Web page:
Bonuses, profit share payments, Long Term Incentive Payments and the equivalent value of share allocations will also be subject to the new regime. However, because they are discretionary and can be paid on any date, they are treated somewhat differently. For all such awards made in the 12 months leading up to 30th April 2017 and each of its anniversaries, an annual report must include both the proportion of each gender group which has received them and the mean value for each gender group.

Finally on data, an employer will have to state the number of male and female employees respectively whose pay falls within each quartile of the organisation's overall pay range.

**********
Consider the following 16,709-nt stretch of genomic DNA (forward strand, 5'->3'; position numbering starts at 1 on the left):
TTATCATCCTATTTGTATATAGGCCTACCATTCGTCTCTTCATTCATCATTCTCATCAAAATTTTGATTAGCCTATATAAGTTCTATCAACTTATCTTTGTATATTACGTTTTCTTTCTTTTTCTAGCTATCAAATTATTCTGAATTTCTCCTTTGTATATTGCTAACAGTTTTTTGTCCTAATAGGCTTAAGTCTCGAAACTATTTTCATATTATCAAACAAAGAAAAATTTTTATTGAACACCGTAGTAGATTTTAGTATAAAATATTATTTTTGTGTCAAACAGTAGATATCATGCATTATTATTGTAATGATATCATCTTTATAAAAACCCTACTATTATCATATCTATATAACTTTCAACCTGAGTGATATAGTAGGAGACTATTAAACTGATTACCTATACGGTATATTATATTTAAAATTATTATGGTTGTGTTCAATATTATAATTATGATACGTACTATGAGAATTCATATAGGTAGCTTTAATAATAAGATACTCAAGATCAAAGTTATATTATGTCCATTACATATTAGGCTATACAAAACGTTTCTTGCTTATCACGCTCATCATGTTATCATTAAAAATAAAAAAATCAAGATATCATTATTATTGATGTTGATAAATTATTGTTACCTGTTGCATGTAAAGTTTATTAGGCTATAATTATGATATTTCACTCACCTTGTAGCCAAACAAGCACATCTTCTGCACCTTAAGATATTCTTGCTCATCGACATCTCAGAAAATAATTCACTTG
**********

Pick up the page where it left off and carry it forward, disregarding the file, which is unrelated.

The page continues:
The information, signed by a director, must be published and held on the organisation's website for three years and uploaded to a central government website.

Where is the good news in all this new red tape? Well, a report relating to any given 30th April need only be produced within the subsequent 12 months. And, if this matters to you, the only sanction envisaged for those failing to comply is 'naming and shaming' (in the style now periodically used for national minimum wage offenders).


If you would like to discuss this or any other issue facing your organisation please speak to your usual contact at Collinson Grant or Jo Hale on 0161 703 5600

Although care has been taken in the preparation of this Newsletter, Collinson Grant cannot accept responsibility for errors, omissions or advice given. Readers should note that only Acts of Parliament and Statutory Instruments have the force of law and only the courts can authoritatively interpret the law.